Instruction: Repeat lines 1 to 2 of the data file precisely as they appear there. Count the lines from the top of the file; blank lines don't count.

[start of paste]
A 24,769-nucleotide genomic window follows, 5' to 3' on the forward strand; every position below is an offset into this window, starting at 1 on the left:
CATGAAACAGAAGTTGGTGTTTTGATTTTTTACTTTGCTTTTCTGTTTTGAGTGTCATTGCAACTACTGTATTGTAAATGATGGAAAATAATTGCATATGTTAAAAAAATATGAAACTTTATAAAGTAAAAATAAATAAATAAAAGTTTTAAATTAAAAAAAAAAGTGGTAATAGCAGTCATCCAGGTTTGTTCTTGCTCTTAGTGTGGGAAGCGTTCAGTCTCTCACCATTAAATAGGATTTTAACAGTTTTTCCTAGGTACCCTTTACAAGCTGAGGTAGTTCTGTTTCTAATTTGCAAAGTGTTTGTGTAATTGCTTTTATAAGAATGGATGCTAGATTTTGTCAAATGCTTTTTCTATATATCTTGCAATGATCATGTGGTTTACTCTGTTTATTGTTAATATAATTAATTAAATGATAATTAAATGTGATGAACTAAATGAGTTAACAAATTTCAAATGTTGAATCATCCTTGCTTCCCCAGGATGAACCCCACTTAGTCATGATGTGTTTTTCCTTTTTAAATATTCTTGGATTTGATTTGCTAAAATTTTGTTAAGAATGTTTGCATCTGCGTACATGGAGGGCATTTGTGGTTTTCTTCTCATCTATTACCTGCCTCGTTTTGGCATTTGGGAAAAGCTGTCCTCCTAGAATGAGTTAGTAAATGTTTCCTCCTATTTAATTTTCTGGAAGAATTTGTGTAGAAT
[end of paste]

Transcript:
A 24,769-nucleotide genomic window follows, 5' to 3' on the forward strand; every position below is an offset into this window, starting at 1 on the left:
CATGAAACAGAAGTTGGTGTTTTGATTTTTTACTTTGCTTTTCTGTTTTGAGTGTCATTGCAACTACTGTATTGTAAATGATGGAAAATAATTGCATATGTTAAAAAAATATGAAACTTTATAAAGTAAAAATAAATAAATAAAAGTTTTAAATTAAAAAAAAAAGTGGTAATAGCAGTCATCCAGGTTTGTTCTTGCTCTTAGTGTGGGAAGCGTTCAGTCTCTCACCATTAAATAGGATTTTAACAGTTTTTCCTAGGTACCCTTTACAAGCTGAGGTAGTTCTGTTTCTAATTTGCAAAGTGTTTGTGTAATTGCTTTTATAAGAATGGATGCTAGATTTTGTCAAATGCTTTTTCTATATATCTTGCAATGATCATGTGGTTTACTCTGTTTATTGTTAATATAATTAATTAAATGATAATTAAATGTGATGAACTAAATGAGTTAACAAATTTCAAATGTTGAATCATCCTTGCTTCCCCAGGATGAACCCCACTTAGTCATGATGTGTTTTTCCTTTTTAAATATTCTTGGATTTGATTTGCTAAAATTTTGTTAAGAATGTTTGCATCTGCGTACATGGAGGGCATTTGTGGTTTTCTTCTCATCTATTACCTGCCTCGTTTTGGCATTTGGGAAAAGCTGTCCTCCTAGAATGAGTTAGTAAATGTTTCCTCCTATTTAATTTTCTGGAAGAATTTGTGTAGAAT